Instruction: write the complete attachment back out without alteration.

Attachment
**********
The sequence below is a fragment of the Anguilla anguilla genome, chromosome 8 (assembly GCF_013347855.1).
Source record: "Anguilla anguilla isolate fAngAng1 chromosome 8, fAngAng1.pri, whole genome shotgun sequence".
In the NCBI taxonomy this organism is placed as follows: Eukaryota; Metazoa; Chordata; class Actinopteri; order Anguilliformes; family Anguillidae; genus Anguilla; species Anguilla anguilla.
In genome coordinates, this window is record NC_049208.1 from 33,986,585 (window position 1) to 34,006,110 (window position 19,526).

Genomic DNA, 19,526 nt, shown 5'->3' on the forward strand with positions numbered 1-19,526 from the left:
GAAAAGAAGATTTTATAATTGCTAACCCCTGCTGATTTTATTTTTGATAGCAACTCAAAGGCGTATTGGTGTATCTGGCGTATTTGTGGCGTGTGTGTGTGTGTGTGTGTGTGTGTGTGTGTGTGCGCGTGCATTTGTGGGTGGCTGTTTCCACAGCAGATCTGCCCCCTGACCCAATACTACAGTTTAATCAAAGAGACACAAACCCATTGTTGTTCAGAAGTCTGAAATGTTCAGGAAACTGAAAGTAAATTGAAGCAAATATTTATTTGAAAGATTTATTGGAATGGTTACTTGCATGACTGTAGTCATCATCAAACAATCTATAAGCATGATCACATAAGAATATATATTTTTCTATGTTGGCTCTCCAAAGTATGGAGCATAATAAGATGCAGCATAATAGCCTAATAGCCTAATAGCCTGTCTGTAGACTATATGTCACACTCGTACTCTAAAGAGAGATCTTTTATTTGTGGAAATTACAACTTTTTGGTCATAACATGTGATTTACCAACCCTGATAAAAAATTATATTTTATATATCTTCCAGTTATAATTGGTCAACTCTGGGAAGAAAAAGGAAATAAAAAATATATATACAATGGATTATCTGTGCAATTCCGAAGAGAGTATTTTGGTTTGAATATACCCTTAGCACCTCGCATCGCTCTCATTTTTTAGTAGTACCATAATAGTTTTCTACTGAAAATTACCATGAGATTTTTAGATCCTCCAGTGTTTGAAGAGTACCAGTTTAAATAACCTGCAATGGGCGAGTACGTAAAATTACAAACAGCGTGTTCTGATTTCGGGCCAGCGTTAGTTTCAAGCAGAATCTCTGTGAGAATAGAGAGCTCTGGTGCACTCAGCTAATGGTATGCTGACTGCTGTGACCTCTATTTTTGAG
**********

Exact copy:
The sequence below is a fragment of the Anguilla anguilla genome, chromosome 8 (assembly GCF_013347855.1).
Source record: "Anguilla anguilla isolate fAngAng1 chromosome 8, fAngAng1.pri, whole genome shotgun sequence".
In the NCBI taxonomy this organism is placed as follows: Eukaryota; Metazoa; Chordata; class Actinopteri; order Anguilliformes; family Anguillidae; genus Anguilla; species Anguilla anguilla.
In genome coordinates, this window is record NC_049208.1 from 33,986,585 (window position 1) to 34,006,110 (window position 19,526).

Genomic DNA, 19,526 nt, shown 5'->3' on the forward strand with positions numbered 1-19,526 from the left:
GAAAAGAAGATTTTATAATTGCTAACCCCTGCTGATTTTATTTTTGATAGCAACTCAAAGGCGTATTGGTGTATCTGGCGTATTTGTGGCGTGTGTGTGTGTGTGTGTGTGTGTGTGTGTGTGTGCGCGTGCATTTGTGGGTGGCTGTTTCCACAGCAGATCTGCCCCCTGACCCAATACTACAGTTTAATCAAAGAGACACAAACCCATTGTTGTTCAGAAGTCTGAAATGTTCAGGAAACTGAAAGTAAATTGAAGCAAATATTTATTTGAAAGATTTATTGGAATGGTTACTTGCATGACTGTAGTCATCATCAAACAATCTATAAGCATGATCACATAAGAATATATATTTTTCTATGTTGGCTCTCCAAAGTATGGAGCATAATAAGATGCAGCATAATAGCCTAATAGCCTAATAGCCTGTCTGTAGACTATATGTCACACTCGTACTCTAAAGAGAGATCTTTTATTTGTGGAAATTACAACTTTTTGGTCATAACATGTGATTTACCAACCCTGATAAAAAATTATATTTTATATATCTTCCAGTTATAATTGGTCAACTCTGGGAAGAAAAAGGAAATAAAAAATATATATACAATGGATTATCTGTGCAATTCCGAAGAGAGTATTTTGGTTTGAATATACCCTTAGCACCTCGCATCGCTCTCATTTTTTAGTAGTACCATAATAGTTTTCTACTGAAAATTACCATGAGATTTTTAGATCCTCCAGTGTTTGAAGAGTACCAGTTTAAATAACCTGCAATGGGCGAGTACGTAAAATTACAAACAGCGTGTTCTGATTTCGGGCCAGCGTTAGTTTCAAGCAGAATCTCTGTGAGAATAGAGAGCTCTGGTGCACTCAGCTAATGGTATGCTGACTGCTGTGACCTCTATTTTTGAG